The latest Ipsos poll (via ThreeHundredEight.com) puts the Conservatives squarely in majority territory, with 43% of the vote. This is a very strong survey across the board for the Tories, except in Québec where their 19% is still average. For the Grits, this was actually not bad in terms of their support level, and in fact the 27% in Québec is quite encouraging. However, the Tory-Grit gaps, at 12% in Ontario and 19% in Atlantic Canada, would spell electoral disaster for the Liberals.
So where did all the Conservative votes come from? Well, this was a very bad survey for the NDP (13%) and for the Greens (5%), though the latter may be due to a methodology change: as explained by Éric at ThreeHundredEight.com, Ipsos has opted to stop prompting for the Green Party. My averaging method for the national popular vote has been modified to account for this change.
Not surprisingly, this poll brings the Tories closer to that magic 155-seat mark in the aggregate projection, though they are not there yet:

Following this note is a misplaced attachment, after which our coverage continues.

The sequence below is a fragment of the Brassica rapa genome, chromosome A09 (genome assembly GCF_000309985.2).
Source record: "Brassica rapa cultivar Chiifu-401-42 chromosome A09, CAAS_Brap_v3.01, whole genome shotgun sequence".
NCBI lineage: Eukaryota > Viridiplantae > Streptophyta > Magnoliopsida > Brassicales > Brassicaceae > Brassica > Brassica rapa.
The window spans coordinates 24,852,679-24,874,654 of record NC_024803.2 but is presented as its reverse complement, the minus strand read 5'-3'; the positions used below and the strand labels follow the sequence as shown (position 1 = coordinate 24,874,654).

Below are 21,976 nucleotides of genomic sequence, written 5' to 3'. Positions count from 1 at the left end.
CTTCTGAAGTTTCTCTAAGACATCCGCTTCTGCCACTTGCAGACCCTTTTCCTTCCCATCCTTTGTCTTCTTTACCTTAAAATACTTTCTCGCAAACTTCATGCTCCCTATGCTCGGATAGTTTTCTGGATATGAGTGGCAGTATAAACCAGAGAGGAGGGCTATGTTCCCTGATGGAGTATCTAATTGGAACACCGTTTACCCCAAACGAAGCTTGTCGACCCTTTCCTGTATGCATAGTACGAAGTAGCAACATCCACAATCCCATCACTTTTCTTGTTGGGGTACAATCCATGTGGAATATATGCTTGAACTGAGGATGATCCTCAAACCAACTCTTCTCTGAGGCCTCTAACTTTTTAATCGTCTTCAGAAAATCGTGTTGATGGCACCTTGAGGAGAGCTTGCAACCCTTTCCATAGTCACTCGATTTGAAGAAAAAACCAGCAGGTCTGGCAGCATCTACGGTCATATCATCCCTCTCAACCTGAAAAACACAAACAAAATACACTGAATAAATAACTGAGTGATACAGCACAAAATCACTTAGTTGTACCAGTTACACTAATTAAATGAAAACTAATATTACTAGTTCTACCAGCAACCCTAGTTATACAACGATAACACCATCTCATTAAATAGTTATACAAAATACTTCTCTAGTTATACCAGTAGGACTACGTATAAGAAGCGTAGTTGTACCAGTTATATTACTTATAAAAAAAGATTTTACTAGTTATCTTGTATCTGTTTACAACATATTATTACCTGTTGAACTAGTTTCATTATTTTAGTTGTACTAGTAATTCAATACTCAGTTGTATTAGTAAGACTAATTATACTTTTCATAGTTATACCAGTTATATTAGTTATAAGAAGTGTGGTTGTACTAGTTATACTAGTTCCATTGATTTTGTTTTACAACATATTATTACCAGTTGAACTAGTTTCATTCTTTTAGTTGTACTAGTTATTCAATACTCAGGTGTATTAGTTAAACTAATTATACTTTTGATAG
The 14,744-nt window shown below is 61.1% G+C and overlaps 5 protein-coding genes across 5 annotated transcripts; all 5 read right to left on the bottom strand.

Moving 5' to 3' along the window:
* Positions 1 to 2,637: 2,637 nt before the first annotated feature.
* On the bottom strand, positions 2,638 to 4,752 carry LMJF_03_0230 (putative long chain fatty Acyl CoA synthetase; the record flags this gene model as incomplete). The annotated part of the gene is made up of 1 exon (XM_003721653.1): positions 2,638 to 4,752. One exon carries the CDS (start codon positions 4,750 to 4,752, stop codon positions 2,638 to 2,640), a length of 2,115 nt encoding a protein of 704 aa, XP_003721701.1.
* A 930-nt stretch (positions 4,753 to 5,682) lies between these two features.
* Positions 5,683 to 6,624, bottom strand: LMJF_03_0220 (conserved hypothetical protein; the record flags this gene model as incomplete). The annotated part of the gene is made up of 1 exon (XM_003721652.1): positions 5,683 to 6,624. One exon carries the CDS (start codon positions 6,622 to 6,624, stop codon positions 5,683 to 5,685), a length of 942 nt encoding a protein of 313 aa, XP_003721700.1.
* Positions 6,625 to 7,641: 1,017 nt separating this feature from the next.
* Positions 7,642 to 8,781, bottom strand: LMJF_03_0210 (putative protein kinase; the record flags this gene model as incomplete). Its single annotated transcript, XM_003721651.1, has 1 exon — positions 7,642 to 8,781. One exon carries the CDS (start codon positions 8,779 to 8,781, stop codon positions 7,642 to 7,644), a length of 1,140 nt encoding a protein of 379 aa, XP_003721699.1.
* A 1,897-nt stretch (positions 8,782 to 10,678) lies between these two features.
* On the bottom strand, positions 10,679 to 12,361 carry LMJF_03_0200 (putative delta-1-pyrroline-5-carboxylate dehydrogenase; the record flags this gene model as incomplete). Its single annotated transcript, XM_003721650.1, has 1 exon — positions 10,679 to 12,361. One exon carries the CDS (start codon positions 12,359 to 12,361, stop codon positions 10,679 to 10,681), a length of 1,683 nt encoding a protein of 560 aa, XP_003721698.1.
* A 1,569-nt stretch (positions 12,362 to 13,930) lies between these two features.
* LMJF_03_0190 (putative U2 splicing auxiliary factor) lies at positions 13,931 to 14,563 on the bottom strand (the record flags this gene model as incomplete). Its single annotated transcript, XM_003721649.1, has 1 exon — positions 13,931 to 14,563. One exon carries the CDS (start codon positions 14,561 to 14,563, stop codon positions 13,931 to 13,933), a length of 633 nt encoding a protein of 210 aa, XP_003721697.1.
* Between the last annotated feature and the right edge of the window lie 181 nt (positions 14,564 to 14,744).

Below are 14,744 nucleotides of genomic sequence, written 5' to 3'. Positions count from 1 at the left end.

CON - 152
LIB - 70
BQ - 53
NDP - 33
This is the absolute worst projection for the Liberals since this blog was created in July 2009; it is also just one short of the highest point for the Tories. The average Conservative national lead is at 12.1%.
Also, readers of Éric's blog have probably noticed that he has a new projection model in place. The change in the model gave 4 extra seats to the Conservatives and 9 to the NDP, at the expense of 13 seats for the Liberals. Over the past 1.5 years, Éric's old method has, compared to my projections, consistently disadvantaged the Tories and especially Dippers to the benefit of the Grits. His methodology change makes the seat projections from our two blogs much closer. I feel a little vindicated, but mostly reassured that I was not way off in the left field!
However, it remains true that my methodology depreciates old polls faster than Éric's. This would explain why I peg the Tory lead at 12.1% now compared to 10.4% for ThreeHundredEight.com.